Re: RARA-AVIS: Cracking the Hardboiled Detective and Bruen

From: Patrick King (
Date: 18 Dec 2006

I believe, in the 18th century, the idea of an amateur detective was one who did not work for a police force or an agency. Holmes, not surprisingly as he was modeled closely in DuPin, was also referred to as an amateur detective although he clearly received payment for his work, too. This is all before the concept of
"private detective." Consider too Horning's books about Raffles 'the amateur cracksman.' Actually, Raffles was an amateur cricket player, which meant he was hired for private cricket matches as a sort of ringer, but he didn't play for a specific team. Today we consider an amateur a hobbyist, someone not good enough to be a professional. In the 18th century an amateur was highly skilled but chose to, or due to his class and upbringing, had to do something else for a livlihood. For example, Louis XVI was an amateur watchmaker. By all accounts he was a better watchmaker than he was a king, but there was not question of a person born a monarch becoming a tradesman. As is true today, being an amateur did not preclude a person from being paid, it just did not guarantee pay as being a professional does.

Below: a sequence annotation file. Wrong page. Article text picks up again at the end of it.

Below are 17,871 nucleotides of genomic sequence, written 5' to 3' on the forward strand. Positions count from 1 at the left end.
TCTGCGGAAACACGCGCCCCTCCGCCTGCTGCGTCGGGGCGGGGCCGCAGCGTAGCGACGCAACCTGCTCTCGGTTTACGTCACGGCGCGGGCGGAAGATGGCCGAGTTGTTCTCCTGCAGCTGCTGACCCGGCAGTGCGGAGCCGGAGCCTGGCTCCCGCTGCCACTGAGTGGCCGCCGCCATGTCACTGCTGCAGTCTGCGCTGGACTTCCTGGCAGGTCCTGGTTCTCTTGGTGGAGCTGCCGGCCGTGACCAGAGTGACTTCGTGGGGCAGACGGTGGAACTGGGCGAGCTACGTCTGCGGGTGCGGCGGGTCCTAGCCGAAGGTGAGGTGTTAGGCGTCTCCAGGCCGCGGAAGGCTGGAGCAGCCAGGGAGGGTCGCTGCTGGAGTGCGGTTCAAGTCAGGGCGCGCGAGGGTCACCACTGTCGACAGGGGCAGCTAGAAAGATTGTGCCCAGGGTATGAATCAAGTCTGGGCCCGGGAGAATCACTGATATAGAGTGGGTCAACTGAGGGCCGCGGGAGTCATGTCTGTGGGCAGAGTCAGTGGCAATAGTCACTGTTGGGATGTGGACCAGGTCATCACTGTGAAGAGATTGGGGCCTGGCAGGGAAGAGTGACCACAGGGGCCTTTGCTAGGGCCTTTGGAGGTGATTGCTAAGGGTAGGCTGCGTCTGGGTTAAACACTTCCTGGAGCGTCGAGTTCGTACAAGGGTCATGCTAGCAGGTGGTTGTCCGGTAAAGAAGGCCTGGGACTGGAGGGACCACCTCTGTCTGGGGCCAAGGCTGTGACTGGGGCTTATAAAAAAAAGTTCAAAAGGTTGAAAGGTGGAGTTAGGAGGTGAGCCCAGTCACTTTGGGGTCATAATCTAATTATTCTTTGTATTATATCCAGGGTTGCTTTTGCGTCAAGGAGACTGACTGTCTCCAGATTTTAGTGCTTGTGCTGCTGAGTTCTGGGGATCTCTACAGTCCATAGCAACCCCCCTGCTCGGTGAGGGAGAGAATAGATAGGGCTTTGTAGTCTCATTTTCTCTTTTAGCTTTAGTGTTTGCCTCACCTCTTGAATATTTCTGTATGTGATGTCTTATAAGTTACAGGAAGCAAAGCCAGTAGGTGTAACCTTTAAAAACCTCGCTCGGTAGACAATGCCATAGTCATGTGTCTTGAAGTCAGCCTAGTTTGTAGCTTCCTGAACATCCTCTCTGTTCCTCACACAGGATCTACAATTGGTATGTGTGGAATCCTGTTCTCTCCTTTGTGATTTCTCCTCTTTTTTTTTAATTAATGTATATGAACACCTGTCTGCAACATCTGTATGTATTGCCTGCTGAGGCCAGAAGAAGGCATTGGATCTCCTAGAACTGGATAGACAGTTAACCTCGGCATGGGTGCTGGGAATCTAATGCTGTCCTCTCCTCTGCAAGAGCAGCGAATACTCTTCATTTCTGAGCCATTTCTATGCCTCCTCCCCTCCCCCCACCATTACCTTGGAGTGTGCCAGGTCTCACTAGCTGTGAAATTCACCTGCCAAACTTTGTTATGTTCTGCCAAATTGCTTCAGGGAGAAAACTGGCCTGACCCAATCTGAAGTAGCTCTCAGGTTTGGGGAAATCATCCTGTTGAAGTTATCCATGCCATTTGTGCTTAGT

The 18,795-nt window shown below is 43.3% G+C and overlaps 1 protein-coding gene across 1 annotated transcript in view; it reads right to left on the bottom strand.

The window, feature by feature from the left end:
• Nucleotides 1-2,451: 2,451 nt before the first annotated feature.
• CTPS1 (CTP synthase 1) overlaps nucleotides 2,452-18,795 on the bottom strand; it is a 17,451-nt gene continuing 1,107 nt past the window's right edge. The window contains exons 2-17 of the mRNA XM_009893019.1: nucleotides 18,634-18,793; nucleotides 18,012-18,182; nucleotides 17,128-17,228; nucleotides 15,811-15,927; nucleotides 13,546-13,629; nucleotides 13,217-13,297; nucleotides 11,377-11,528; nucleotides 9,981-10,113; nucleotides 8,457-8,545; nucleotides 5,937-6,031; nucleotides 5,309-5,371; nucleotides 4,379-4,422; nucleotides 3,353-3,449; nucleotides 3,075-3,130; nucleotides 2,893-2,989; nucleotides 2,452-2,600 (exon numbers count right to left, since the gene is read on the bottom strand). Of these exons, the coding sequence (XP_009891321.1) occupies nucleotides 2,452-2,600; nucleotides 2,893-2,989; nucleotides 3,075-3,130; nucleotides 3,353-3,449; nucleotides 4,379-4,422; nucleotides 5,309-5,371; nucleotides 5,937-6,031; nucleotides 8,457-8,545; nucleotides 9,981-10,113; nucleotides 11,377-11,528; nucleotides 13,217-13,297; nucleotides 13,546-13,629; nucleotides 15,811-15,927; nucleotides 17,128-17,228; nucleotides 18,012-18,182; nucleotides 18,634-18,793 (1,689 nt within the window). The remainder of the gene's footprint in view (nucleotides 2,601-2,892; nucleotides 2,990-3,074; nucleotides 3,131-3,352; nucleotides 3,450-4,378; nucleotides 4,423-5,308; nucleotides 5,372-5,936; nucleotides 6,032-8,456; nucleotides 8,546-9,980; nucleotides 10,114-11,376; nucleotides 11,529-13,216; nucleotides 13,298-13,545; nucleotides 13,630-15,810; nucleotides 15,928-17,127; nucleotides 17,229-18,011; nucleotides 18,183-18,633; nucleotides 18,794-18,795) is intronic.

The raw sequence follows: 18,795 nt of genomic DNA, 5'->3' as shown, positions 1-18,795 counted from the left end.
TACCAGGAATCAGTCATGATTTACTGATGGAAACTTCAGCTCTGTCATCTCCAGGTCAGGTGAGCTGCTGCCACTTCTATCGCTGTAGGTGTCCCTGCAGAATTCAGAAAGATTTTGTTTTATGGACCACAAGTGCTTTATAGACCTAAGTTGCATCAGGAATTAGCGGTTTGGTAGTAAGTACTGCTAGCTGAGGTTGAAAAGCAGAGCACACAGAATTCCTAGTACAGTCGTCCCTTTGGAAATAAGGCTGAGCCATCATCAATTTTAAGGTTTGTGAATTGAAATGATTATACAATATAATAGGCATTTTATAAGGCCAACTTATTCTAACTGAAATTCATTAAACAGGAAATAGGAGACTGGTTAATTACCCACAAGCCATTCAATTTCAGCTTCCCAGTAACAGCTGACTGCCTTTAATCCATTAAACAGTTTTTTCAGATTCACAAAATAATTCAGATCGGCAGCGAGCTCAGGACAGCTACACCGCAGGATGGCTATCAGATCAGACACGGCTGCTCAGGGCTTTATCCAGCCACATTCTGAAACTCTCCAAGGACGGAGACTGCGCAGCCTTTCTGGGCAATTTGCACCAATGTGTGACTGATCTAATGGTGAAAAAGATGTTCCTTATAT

Patrick King
--- Michael Robison <> wrote:

> Well, thought I'd write a quick post before I head
> up
> to Chicago for some meetings Monday and Tuesday. I
> got a new hardboiled criticism book called Cracking
> the Hardboiled Detective. By a fellow named Moore.
> It looks like it might be readable. At least he
> hasn't decided to entertain some ridiculous thesis
> like hardboiled is all a variation on the Prodigal
> Son
> story, or that hardboiled is only relevant when it
> deals with "crimes of state." All Moore's going for
> is following recurrent themes from its origin
> through
> to the present. Page two and he makes a mistake by
> declaring Poe's Dupin to be a "pure amateur." If I
> recall correctly, Dupin demands and gets payment
> from
> the police on at least one of his jobs.
> I have been reading nonfiction almost exclusively
> for
> the last few months, but since there's been a lot of
> praise for Bruen, I've packed The White Trilogy in
> my
> bag. I read the first a while ago. I'll give the
> second a go. I read a few pages last night. I also
> threw Goodis's Cassidy's Girl in for good measure.
> miker
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